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The Rise of Ready to Eat
Cooked, ready-to-eat ‘anything and everything’ is on the rise. This is not a new concept in the global and Australian marketplace, but consumer acceptability and desirability is.
Elevation in product quality and a change in consumer lifestyles have significantly influenced this trend, and Australian retailers and manufacturers are working together to capitalise on it.
The investment in setting up cooked, ready-to-eat operations is substantial, from both a financial and time-commitment perspective.
There are rigorous food safety measures in set-up, maintenance, cleaning and product testing.
Further complexity is added when the product can be consumed once the pack is opened, as opposed to being heated first. Having the right systems in place is essential for the sustainable supply of a ready-to-eat product offering. In addition to this, manufacturers are also looking at how they can differentiate from the current market offering.
Cooked, ready-to-eat products in supermarkets are growing in proliferation, encompassing products cooked in-store and those cooked and packed by the manufacturer then delivered to the store.
The sweet spot of the ready-to-eat segment is the opportunity to develop products and evolve brands to deliver an offering that adds genuine value for consumers.
Canned tuna is a good example of a successful cooked, ready-to-eat category, with products ready to be eaten on their own or as a sandwich filling, or mixed with salad or pasta. The category is also good at innovating – through flavours, pack sizes and product cuts.
Other good ready-to-eat examples include sliced meats and prepared meals – some of which are heated before being consumed, while others can be consumed without heating.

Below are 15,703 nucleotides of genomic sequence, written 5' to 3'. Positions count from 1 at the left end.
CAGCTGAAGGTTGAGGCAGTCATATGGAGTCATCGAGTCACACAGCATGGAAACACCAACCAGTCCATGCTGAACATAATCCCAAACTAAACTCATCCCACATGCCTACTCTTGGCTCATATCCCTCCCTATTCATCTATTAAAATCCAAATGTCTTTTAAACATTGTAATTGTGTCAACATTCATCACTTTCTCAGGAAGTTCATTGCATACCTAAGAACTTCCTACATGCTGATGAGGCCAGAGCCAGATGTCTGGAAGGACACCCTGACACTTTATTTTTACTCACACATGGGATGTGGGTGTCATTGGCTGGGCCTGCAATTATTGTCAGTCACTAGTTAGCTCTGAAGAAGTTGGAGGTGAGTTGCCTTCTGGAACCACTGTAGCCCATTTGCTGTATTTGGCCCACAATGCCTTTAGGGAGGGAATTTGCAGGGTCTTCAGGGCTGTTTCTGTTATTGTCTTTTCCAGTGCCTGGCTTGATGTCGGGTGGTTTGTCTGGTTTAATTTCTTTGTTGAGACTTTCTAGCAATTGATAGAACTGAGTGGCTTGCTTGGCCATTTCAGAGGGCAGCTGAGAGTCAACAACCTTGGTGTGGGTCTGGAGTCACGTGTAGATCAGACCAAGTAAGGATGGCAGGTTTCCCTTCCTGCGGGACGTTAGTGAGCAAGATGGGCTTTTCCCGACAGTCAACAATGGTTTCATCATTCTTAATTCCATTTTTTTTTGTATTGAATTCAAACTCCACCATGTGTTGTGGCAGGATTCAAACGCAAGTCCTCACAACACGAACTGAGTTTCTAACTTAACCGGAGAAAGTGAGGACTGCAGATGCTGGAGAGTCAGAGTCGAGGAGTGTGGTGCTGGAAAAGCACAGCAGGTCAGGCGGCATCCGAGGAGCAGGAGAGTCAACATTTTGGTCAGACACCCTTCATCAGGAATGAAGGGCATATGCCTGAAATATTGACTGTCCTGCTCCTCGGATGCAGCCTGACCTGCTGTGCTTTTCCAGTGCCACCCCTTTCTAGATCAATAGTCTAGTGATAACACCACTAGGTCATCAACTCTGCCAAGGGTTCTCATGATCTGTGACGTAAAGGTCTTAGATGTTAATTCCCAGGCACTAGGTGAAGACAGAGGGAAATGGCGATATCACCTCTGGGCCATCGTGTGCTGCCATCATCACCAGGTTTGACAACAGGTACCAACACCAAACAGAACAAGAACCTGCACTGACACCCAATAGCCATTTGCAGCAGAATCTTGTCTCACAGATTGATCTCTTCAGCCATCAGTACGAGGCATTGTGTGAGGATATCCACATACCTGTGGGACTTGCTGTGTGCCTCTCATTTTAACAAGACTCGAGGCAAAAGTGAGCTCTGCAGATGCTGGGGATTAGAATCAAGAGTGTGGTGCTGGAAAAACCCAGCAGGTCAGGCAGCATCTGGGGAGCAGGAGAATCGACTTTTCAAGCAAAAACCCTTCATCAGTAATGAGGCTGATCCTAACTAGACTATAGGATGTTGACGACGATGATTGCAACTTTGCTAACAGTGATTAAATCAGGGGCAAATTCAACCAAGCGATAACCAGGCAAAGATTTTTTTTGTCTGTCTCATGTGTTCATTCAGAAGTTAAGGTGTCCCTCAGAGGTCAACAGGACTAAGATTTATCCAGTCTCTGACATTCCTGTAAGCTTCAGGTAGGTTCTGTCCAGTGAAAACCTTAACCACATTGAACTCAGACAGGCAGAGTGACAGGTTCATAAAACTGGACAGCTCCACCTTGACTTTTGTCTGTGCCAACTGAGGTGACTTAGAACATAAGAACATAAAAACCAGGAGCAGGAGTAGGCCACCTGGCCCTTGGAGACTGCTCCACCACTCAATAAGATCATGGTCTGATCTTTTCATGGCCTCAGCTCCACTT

With ready to eat already a very active segment, there has never been a time when differentiation has been so important.
Everyone is fighting for the consumer dollar. Our thinking around who our competition is has evolved. The lines are blurred. Long gone are the days of your competitor being the company down the road that also produces a similar style of product to yours.
When looking to differentiate, you may look to global and Australian markets for inspiration, particularly to those companies that are doing ready to eat well. Limitations in existing product offerings may also be considered, along with the opportunity branding can play in gaining quick traction.
Other questions to be considered when differentiating include:
- Are there claims to be made about the ingredients (or the reduction of ingredients)?
- Can the product range cover a widespread audience, not just tapping into the one consumer type?
- Is there scope to align the location and product offering – for example, in the case of ready to eat, can shopping the product also be convenient?
- Is the communication compelling enough to cut through, and will it encourage the consumer to trial and then return?
The ready-to-eat category presents new avenues. Despite poultry being the most consumed meat in Australia, there are an array of opportunities that can be explored that will continue to drive further growth. In the case of chicken, once believed to be a commodity market, a cooked, ready-to-eat offering that delivers on key consumer trends of health and convenience makes chicken new again.
The latest entrant, Steggles, recently launched the Just Eat It range, which consists of three cooked, ready-to-eat products: two chicken, one turkey.
You will also find a Lilydale Free Range cooked, ready-to-eat product that appeals to the premium shopper.
All products are nationally available in Woolworths.
By Celeste Moroney, Baiada
On Poultry Marketing & Innovation.
As appeared in Retail World February 9, 2015